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Oregon Department of Environmental Quality

Air Quality

Oregon Clean Fuels Program

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Background Questions

What is carbon intensity?
Carbon intensity is lifecycle emissions (sometimes called “well-to-wheels”) and refers to how much total pollution is generated in the production, transport, storage and use of a fuel in a vehicle.

Clean Fuels Well to wheels

This includes the pollution created from extraction of crude oil or from growing and harvesting crops for biofuels.

Clean Fuels crop to biofuels

What are "Clean Fuels?"
"Clean fuels" are fuels that have a lower carbon intensity than the standard for the fuel it replaces. Examples of clean fuels include most types of ethanol, biodiesel, natural gas, biogas, electricity, propane and hydrogen.

Clean Fuels examples

Is there enough commercially-available clean fuels to meet the 10 percent reduction in the carbon intensity of Oregon’s fuels by 2025?
The 2014 ICF study concluded there is enough lower-carbon fuel to meet the Oregon standards in 2025. The 2015 ICCT study also shows that lower-carbon fuels can reduce the carbon intensity of the entire Pacific Coast region up to 21 percent by 2030. Each study shows that reductions are achievable through multiple scenarios.

What happens if there isn’t enough clean fuels?
Not every assumption must be met for the program to work, as importers have flexibility for compliance. Importers can choose between alternatives based on what works best for them and what’s least expensive. But if multiple assumptions are not met and supplies of lower-carbon fuels are lower than what is needed to comply, then the current rule authorizes the Oregon Environmental Quality Commission to suspend or modify the Clean Fuel Program requirements.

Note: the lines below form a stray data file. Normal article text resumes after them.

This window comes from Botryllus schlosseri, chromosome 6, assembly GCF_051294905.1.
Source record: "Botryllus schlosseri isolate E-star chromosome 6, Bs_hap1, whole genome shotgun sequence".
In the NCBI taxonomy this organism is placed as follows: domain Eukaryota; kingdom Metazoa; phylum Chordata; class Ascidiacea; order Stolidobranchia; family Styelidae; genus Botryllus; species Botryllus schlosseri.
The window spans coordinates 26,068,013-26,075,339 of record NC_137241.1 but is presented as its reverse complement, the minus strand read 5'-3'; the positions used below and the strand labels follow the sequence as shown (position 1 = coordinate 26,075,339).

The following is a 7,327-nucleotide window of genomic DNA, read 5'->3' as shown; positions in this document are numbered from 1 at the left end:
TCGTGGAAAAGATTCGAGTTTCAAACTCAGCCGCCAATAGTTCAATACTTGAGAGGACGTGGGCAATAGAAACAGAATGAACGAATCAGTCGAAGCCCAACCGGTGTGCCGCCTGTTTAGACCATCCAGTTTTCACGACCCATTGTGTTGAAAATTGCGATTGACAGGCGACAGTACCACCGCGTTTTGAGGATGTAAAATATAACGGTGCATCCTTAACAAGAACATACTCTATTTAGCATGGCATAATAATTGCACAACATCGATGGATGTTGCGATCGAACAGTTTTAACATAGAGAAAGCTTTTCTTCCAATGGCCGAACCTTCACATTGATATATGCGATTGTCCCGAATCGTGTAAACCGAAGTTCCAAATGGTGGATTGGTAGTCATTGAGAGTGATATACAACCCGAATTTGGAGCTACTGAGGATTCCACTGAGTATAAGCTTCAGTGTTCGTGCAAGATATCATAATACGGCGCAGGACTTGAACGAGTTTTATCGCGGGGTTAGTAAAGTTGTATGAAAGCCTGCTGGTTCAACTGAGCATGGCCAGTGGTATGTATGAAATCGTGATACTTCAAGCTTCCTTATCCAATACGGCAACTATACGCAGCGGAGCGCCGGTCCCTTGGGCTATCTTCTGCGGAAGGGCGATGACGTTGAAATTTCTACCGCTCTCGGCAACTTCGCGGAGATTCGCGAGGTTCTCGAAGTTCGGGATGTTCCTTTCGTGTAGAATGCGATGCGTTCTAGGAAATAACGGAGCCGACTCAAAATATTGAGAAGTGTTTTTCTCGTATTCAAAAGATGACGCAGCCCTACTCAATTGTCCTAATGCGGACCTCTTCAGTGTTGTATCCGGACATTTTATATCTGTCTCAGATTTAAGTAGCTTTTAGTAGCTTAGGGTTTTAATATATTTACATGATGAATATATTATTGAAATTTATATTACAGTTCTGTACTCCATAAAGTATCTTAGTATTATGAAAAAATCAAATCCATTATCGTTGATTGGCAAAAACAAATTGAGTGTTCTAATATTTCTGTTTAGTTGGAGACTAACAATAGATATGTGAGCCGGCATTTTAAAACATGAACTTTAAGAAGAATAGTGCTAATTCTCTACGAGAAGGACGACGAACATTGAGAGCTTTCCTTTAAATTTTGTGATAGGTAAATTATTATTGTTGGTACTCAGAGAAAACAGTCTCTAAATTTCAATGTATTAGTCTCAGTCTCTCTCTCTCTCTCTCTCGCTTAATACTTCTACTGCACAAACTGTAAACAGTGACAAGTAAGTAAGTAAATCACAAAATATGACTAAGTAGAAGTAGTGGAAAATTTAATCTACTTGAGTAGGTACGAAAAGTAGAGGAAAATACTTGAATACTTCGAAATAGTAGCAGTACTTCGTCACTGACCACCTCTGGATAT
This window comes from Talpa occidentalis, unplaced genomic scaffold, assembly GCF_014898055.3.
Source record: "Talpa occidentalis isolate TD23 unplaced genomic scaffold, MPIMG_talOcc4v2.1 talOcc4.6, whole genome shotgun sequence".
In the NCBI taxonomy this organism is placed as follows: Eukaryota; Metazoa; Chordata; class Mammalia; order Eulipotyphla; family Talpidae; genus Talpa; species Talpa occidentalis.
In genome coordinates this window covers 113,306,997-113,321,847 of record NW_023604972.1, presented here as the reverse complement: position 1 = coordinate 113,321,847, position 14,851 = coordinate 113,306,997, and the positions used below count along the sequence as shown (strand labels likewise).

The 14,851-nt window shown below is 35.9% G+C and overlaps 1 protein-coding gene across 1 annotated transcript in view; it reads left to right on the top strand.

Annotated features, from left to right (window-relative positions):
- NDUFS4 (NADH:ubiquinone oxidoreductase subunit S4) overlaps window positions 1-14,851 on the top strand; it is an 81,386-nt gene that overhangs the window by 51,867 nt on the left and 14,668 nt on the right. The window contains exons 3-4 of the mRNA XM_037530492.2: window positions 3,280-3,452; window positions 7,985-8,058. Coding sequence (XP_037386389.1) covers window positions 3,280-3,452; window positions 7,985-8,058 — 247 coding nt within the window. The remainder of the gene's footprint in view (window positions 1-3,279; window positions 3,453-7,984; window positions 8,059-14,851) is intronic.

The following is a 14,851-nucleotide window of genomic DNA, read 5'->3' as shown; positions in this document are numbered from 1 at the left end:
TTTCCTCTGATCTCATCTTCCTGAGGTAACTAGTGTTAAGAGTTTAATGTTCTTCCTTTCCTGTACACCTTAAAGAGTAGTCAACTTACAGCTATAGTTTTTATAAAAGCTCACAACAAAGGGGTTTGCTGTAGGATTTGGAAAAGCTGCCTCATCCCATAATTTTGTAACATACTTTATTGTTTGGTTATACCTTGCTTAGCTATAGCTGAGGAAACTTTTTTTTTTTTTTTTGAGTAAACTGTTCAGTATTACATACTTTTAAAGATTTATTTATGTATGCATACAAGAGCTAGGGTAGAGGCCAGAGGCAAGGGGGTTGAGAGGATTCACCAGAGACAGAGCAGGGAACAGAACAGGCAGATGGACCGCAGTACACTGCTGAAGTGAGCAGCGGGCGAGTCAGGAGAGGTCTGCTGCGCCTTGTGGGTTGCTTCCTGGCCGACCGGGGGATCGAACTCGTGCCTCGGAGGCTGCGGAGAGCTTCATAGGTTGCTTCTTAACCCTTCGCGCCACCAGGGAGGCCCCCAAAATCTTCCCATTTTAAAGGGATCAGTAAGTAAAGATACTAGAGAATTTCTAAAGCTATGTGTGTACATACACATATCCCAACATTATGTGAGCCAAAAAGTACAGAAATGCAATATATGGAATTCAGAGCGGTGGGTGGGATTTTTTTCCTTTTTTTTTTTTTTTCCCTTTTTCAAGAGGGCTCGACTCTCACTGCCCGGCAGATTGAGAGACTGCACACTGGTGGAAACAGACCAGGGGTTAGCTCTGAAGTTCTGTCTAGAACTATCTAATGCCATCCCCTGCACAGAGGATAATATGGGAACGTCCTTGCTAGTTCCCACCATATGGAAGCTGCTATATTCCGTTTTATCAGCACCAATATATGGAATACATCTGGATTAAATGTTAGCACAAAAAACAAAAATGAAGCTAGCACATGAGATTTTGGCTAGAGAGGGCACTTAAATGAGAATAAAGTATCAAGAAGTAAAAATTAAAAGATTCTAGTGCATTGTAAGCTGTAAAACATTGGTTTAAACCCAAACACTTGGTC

Will the Clean Fuels Program affect fuel prices?
All clean fuels are cheaper than the gasoline or diesel they replace. Considerations must also be made for the additional costs of infrastructure investment or vehicle purchases that might be needed. In conducting its fiscal and economic analysis, DEQ used studies from Washington and California that indicated the potential for a four to 19 cent-per-gallon increase in the last year of the program. With the new authority language contained in SB 324, DEQ can develop new ways to monitor and manage the availability of credits and credit prices to be more effective in containing the program’s costs.

Will the program mandate 15 percent ethanol (E15) in gasoline?
No. By statute, gasoline in Oregon cannot contain more than 10 percent ethanol.

Will clean fuels work in my old engine? Will my engine be able to maintain its warranty?
The most critical factor in whether a fuel will work in an old engine is how much ethanol is blended with gasoline. The vast majority of cars are warrantied to 10 percent ethanol blends. The Oregon Renewable Fuel Standard was adopted in 2005 and set the blending levels at 10 percent ethanol (E10) and five percent biodiesel (B5). The Clean Fuels Program will not change that. It might change the type of ethanol or biodiesel to types that are lower-carbon, but it will not change the blending levels.

For more information on this program, call 503.229.5388 or email Oregon Clean Fuels.

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For more information about Air Quality call 503-229-5359 or email.

Oregon Department of Environmental Quality
Headquarters: 811 SW Sixth Ave., Portland, OR 97204-1390
Phone: 503-229-5696 or toll free in Oregon 1-800-452-4011
Oregon Telecommunications Relay Service: 1-800-735-2900  FAX: 503-229-6124

The Oregon Department of Environmental Quality is a regulatory agency authorized to protect Oregon's environment by
the State of Oregon and the Environmental Protection Agency.

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